Friday, May 06, 2016


I'm not sure when it became a "thing," but I'm noticing a trend where people who, I presume, are trying to be politically correct, refer to women as "females." Probably most notably in the Kimmy Schmidt open titles, "Females are strong as hell." What I'm not seeing is a corresponding switch from "men" to "males." This bothers me.

It's semantics, I know, but words have power and carry weight and bring certain connotations with them. I know there was a movement a while ago to get away from the word "woman" as it contains "man," and I get it. But by the same token, "movement" contains "men" and we didn't change that to "movemynt," because at a certain point it all gets silly. There are only 26 letters in the English language alphabet and to try to avoid any and all combinations of "m-e-n" and "m-a-n" gets ridiculous.

What bothers me about replacing "woman" with "female" is that is takes the humanity out of the equation. "Female" is a very scientific term, used to define the member of the species capable of producing eggs and bearing children. "Woman" is the word used to describe a human female. The same as adult male chickens are roosters and adult female chickens are hens, adult male humans are men, and adult female humans are women. To call women "females," to me, takes away the specificity of what species we are, which is, in my opinion, even more degrading that the fact that the letters "m-a-n" exist in the word "woman."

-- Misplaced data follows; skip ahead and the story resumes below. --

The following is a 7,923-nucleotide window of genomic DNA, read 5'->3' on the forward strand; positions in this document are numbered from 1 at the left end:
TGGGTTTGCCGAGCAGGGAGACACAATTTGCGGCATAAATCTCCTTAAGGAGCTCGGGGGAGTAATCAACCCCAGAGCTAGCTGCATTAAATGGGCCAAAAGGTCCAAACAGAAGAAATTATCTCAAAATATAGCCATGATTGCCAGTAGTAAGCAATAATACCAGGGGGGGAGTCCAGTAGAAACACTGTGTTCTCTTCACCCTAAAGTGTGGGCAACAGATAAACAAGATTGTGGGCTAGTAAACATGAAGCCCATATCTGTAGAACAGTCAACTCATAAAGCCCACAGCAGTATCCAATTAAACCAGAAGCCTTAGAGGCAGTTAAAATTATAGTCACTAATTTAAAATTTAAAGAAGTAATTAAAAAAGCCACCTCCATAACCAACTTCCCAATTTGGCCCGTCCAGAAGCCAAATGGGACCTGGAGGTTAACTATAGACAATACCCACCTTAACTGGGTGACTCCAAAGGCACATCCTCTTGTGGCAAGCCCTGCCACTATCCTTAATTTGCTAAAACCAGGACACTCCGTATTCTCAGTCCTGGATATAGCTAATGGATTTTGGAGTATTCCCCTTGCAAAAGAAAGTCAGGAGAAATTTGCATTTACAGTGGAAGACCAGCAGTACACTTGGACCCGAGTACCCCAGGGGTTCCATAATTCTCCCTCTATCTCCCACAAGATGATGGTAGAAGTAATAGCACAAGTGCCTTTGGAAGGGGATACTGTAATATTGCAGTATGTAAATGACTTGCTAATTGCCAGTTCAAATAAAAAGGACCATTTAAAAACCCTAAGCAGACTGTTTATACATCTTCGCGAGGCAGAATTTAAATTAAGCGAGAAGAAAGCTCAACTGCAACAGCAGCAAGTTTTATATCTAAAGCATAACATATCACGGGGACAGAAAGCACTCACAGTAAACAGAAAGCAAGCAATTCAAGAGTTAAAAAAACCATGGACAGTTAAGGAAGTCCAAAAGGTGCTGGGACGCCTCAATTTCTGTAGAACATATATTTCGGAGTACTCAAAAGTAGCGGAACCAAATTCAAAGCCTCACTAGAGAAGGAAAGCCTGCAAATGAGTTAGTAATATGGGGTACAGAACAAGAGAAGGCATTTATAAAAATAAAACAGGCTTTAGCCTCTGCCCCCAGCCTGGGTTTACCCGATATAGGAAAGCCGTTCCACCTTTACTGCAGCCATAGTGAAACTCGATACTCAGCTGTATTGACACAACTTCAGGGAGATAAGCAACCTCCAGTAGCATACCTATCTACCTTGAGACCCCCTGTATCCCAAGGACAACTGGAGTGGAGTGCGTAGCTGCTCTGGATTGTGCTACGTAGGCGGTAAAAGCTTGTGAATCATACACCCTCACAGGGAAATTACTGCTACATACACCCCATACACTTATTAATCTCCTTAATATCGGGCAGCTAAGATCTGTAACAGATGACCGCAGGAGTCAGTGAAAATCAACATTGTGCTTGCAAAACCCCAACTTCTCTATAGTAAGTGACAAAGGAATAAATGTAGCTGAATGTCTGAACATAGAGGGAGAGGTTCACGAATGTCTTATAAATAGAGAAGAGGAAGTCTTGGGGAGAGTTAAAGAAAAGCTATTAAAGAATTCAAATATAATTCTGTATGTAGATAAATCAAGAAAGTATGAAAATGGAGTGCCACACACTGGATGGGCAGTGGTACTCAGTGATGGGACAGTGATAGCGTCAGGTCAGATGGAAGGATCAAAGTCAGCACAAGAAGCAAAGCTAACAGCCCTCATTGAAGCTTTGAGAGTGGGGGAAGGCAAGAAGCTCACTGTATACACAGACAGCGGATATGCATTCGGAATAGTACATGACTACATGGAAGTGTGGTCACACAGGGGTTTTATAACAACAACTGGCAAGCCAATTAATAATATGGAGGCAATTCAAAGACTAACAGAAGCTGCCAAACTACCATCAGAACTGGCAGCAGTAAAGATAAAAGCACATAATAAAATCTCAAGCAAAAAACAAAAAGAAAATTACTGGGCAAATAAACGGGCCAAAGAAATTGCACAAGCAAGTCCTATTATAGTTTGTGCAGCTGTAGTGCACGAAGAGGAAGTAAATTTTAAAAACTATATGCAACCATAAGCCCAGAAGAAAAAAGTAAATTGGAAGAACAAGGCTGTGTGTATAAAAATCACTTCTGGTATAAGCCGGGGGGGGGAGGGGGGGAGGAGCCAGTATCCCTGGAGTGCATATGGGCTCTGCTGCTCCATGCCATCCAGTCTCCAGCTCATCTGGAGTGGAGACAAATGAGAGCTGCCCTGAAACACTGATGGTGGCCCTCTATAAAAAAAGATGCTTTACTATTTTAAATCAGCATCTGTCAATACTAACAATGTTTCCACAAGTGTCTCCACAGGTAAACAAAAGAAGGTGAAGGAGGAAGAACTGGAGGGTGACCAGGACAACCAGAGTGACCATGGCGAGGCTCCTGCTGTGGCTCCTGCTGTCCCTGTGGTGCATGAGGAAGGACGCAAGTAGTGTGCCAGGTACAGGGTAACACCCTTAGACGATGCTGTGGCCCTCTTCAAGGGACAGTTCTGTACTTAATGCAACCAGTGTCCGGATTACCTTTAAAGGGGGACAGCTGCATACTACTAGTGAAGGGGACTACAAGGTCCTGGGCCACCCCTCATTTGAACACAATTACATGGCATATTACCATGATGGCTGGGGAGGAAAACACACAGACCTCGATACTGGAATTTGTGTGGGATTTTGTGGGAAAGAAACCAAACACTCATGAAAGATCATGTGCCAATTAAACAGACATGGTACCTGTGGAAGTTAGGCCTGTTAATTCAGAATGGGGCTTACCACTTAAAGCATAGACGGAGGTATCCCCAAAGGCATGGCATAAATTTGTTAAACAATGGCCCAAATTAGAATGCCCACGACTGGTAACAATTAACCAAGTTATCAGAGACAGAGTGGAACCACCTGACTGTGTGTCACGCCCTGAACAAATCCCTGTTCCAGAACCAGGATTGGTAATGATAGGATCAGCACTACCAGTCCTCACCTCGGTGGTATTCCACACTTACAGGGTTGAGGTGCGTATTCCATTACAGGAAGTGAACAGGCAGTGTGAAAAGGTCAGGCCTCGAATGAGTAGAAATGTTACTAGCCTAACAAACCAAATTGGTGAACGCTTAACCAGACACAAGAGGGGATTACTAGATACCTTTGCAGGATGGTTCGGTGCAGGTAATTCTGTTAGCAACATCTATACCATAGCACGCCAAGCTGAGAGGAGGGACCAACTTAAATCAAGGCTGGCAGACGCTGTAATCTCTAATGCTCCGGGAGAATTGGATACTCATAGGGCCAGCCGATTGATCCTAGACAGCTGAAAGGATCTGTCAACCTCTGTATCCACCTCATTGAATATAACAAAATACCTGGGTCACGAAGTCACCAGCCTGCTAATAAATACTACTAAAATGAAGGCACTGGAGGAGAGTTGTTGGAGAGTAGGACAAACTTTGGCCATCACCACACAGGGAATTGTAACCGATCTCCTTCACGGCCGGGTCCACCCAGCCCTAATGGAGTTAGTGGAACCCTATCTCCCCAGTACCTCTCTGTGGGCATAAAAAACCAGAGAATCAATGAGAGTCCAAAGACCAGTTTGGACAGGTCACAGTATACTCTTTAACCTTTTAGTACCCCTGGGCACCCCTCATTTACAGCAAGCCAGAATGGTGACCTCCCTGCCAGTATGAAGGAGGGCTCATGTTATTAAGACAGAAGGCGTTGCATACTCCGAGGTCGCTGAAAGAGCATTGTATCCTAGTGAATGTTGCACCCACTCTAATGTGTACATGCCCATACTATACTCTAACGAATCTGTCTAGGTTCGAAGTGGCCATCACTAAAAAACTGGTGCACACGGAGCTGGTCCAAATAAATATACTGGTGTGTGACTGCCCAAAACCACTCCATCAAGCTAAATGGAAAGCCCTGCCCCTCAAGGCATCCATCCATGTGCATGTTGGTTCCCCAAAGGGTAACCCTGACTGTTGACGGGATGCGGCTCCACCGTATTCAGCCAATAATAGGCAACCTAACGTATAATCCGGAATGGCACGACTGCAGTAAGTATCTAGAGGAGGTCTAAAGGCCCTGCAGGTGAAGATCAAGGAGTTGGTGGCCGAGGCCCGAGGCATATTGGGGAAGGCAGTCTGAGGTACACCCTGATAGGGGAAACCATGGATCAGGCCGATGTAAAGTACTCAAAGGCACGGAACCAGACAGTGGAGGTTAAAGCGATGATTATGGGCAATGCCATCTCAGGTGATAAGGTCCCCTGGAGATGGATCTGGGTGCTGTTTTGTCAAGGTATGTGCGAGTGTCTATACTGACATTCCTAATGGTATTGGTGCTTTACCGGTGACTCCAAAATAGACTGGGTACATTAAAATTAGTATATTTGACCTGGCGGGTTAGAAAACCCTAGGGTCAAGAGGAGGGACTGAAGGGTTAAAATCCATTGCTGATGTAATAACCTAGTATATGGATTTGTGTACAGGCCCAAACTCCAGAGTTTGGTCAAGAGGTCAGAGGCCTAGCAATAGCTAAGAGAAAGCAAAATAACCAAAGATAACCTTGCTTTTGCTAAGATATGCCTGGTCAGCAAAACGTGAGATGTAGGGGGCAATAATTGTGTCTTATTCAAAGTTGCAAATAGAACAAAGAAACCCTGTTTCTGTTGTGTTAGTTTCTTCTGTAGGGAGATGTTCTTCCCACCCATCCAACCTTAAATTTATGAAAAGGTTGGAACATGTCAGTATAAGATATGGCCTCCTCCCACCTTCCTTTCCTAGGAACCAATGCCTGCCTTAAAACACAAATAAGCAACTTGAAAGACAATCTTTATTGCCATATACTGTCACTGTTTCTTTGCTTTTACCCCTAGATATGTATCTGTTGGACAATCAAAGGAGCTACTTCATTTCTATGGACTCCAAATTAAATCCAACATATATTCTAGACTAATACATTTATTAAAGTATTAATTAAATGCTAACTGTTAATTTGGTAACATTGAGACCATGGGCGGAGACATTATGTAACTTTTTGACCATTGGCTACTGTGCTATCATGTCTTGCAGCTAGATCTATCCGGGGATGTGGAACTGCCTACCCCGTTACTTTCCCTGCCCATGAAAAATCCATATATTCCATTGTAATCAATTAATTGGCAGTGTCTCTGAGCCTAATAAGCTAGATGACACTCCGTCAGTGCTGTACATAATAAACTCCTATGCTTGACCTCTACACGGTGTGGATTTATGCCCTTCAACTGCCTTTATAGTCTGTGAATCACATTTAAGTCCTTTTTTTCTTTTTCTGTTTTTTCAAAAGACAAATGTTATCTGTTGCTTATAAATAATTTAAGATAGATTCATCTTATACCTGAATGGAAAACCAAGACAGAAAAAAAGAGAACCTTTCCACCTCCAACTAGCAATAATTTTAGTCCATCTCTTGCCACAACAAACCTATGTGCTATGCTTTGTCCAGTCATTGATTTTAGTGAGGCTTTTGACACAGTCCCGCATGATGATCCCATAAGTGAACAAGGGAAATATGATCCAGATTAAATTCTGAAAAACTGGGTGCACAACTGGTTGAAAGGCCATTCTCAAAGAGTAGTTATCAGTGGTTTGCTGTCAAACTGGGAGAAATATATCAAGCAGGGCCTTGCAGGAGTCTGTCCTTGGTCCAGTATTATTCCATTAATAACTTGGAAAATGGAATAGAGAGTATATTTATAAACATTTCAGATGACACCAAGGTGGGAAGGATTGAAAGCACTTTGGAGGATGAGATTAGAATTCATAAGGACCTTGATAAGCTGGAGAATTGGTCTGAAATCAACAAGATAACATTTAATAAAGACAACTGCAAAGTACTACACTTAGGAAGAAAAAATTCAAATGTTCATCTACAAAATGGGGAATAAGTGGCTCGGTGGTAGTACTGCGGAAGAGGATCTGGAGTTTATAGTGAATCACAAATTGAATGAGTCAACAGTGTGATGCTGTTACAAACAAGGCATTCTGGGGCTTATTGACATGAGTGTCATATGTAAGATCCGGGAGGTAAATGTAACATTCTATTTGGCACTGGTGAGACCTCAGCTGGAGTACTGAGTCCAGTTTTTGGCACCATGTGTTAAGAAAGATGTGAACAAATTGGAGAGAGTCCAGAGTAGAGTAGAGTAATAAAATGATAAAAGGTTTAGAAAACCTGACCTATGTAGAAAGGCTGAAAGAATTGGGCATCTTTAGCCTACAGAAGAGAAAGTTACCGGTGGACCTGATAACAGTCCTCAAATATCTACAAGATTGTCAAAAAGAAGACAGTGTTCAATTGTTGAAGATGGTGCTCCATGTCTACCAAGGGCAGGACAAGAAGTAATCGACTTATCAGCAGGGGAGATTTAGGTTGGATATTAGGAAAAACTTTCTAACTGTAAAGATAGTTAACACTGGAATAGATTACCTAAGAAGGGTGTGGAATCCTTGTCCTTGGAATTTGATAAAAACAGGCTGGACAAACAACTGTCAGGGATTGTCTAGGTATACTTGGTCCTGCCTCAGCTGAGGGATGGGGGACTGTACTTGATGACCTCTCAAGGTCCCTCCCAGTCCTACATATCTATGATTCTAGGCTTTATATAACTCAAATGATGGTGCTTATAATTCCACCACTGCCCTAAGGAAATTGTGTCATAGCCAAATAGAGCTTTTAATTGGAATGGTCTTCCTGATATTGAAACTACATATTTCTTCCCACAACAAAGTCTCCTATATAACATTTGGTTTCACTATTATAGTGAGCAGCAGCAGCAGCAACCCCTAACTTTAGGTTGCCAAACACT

Biologically, yes, I am female. Transgender women identify as female as well. But I think all of us would like to think of ourselves as more than a set of sex organs, which is what the term "female" implies to me, and which is why I prefer the word woman. It gets even stickier when we note that men are not being called "males," implying that men are humans with complex lives and thoughts and fears and language abilities - all of the lovely things that make humans humans. We are, again, widening the gap between men and women, allowing one gender to be human and the other to be defined exclusively by its gender.

Granted, this also doesn't allow for agendered individuals, as much of the English language was developed at a time when we thought of gender as more of a binary system as opposed to the spectrum we now understand it to be. But perhaps, instead of allowing men to be human, women to be sex organs, and agendered individuals to feel completely out of place, we need to develop three new words - or six new words, or twelve new words or whatever - that better describe the variations of human existence, as opposed to further alienating more than half of the population.

Just a thought. From a woman.